COVID-19 surges around the world are leading to new travel restrictions and uncertainty about travel. Cities, states and countries continue to change their travel requirements. But what hasn’t changed is the desire to take a break from school and have a fun spring break.

With spring break right around the corner, and many people looking to finalize their travel plans, Quest Diagnostics, the world’s leading provider of diagnostic information services, is offering travel tips to help you have a safer spring break during the COVID-19 pandemic.

Evaluate Travel Risk

There are multiple factors to consider when evaluating where to travel for spring break. The Centers for Disease Control and Prevention provides an exhaustive list of travel destinations around the world and ranks them from Level 1 (Low Risk) to Level 4 (Very High Risk). The CDC recommends avoiding non-essential travel to popular spring break destinations such as Mexico, Jamaica and the Bahamas, which are currently at Level 4. Pick a destination with low COVID-19 positivity and transmission rates when possible.

Choose Your Travel Companions Wisely

If you plan to travel to visit friends or family members, you may be tempted to hold a big gathering. However, when planning a party or other event, keep in mind that when large numbers of people get together, especially indoors or without the use of masks and social distancing, risk increases. Vaccination can significantly, but doesn’t completely, reduce this risk. Socializing with the same people during your trip to avoid mixing with others who may have an unknown COVID-19 status is another important safety measure.

You may also want to talk with your travel companions to ensure you share similar attitudes about safety measures, like vaccination and masking.

“It can be awkward, but don’t be afraid to ask, ‘what are your thoughts about how to be safe amid COVID-19 during our trip?’” said Jeffrey Dlott, MD, Medical Director, QuestDirect. “Otherwise, you may end up traveling with someone whose ideas and behaviors conflict with yours, causing undue tension and stress when both of you just want to relax and have fun.”

Test Before You Leave

Testing is a good way to understand your COVID-19 status before traveling to a destination and potentially getting sick or spreading the virus to others. Self-directed testing through services such as QuestDirect, from Quest Diagnostics provide options for molecular (PCR/NAAT) and rapid antigen testing. It is important to check requirements for your destination as some may require a specific type of test.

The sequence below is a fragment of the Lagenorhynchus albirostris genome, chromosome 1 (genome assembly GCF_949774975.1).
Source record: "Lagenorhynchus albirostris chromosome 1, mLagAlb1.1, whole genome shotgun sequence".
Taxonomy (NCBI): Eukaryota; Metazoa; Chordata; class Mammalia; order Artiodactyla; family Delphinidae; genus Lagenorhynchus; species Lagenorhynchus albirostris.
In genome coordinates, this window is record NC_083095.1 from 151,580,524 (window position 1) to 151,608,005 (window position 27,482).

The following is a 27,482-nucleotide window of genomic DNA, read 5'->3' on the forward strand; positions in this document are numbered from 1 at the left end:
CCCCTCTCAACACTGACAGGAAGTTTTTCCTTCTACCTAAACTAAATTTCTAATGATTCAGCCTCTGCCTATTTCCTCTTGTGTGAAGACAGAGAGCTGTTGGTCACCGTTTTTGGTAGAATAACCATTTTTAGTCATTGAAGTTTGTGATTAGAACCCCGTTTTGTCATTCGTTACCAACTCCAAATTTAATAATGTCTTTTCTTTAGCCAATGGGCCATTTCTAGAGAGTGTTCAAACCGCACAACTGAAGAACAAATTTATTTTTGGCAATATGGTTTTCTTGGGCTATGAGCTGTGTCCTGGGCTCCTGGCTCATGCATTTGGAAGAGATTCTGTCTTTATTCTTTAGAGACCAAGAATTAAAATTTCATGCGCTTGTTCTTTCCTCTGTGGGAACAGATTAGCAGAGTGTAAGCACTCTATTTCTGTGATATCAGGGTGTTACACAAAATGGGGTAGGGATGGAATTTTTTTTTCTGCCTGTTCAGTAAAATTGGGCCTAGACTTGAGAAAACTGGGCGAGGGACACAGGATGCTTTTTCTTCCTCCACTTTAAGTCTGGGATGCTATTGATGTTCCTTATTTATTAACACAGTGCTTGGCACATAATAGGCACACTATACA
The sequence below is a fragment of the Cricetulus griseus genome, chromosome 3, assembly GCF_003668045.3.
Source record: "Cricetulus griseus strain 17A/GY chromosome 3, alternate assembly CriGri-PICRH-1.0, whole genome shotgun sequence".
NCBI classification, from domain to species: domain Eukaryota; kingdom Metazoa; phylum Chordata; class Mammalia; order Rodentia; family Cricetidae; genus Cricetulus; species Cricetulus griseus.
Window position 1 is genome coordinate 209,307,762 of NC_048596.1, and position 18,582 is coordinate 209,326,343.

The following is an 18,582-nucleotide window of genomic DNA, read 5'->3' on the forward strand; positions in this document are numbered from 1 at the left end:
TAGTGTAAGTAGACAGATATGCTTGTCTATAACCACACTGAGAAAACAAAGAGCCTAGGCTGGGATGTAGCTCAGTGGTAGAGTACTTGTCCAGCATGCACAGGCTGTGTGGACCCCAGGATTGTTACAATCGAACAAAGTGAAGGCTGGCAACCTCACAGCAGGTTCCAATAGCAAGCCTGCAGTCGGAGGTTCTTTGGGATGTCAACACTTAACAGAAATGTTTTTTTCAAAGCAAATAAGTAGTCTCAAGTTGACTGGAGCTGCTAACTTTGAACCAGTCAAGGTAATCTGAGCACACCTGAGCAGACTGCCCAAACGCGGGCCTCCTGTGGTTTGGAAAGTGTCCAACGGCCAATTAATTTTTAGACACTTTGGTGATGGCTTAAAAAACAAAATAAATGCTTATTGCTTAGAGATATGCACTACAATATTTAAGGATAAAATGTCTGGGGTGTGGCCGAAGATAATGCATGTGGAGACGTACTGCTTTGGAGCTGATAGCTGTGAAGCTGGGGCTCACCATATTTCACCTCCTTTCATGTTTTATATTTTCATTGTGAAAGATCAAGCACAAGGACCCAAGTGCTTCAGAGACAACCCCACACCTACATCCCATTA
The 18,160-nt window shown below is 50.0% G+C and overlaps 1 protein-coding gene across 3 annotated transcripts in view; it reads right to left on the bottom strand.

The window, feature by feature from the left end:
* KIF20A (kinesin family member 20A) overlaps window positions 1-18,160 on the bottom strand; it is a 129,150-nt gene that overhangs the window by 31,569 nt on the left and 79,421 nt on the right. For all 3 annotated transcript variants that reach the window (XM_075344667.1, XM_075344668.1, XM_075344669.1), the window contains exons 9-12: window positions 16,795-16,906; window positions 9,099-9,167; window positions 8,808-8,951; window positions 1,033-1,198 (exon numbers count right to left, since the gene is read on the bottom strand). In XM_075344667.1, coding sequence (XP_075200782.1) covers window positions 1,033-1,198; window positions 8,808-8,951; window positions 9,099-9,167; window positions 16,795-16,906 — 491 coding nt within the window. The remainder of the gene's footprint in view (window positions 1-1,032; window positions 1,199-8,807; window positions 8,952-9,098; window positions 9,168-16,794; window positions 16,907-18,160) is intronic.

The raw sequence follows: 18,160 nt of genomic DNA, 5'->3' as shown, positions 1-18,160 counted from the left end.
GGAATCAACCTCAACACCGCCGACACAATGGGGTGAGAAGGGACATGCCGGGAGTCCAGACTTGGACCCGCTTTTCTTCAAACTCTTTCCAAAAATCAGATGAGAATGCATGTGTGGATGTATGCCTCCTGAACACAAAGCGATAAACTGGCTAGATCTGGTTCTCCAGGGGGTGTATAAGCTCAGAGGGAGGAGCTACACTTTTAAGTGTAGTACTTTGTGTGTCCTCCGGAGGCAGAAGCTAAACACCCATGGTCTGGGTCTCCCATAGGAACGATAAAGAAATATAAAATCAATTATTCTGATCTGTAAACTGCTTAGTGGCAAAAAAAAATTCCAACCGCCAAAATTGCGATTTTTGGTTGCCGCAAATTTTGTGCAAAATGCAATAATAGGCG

Understand Your Testing Requirements to Return Home

Proctored COVID-19 is required for some travel, including international travelers coming to the U.S., according to CDC guidelines. Unlike most at-home COVID-19 tests, proctored testing involves a telehealth visit in which a healthcare professional guides you in collecting a specimen and reads the results virtually, which enables you to receive a certified report. Quest offers a proctored at-home COVID-19 rapid antigen test proctored observation from anywhere in the world. This is available for purchase on QuestDirect™, the company’s self-directed testing platform. Individuals will receive a lab report that may be used for international travel and for return to work or school programs.

Don’t forget the basics

While it can be easy to brush off safety measures on any vacation, masking (preferably with an N95 or KN95 mask), frequent hand washing and social distancing, especially when indoors, continue to be important tools for reducing risk to yourself and others. Most of all, if you haven’t been vaccinated, doing so well before your trip is the best way to protect yourself and others.

Whether you long to see loved ones or dip your toes in the ocean, using your best judgement and taking basic precautions will help you stay safe – and have a good time.

About Our Commitment to Consumer Empowered Health

Quest Diagnostics has long been at the forefront of the movement for consumer empowerment in healthcare. Our QuestDirect™ self-directed test platform provides dozens of tests for conditions ranging from heart health to sexually transmitted diseases. We were among the first diagnostic information services providers to offer free access to test results online and through other channels.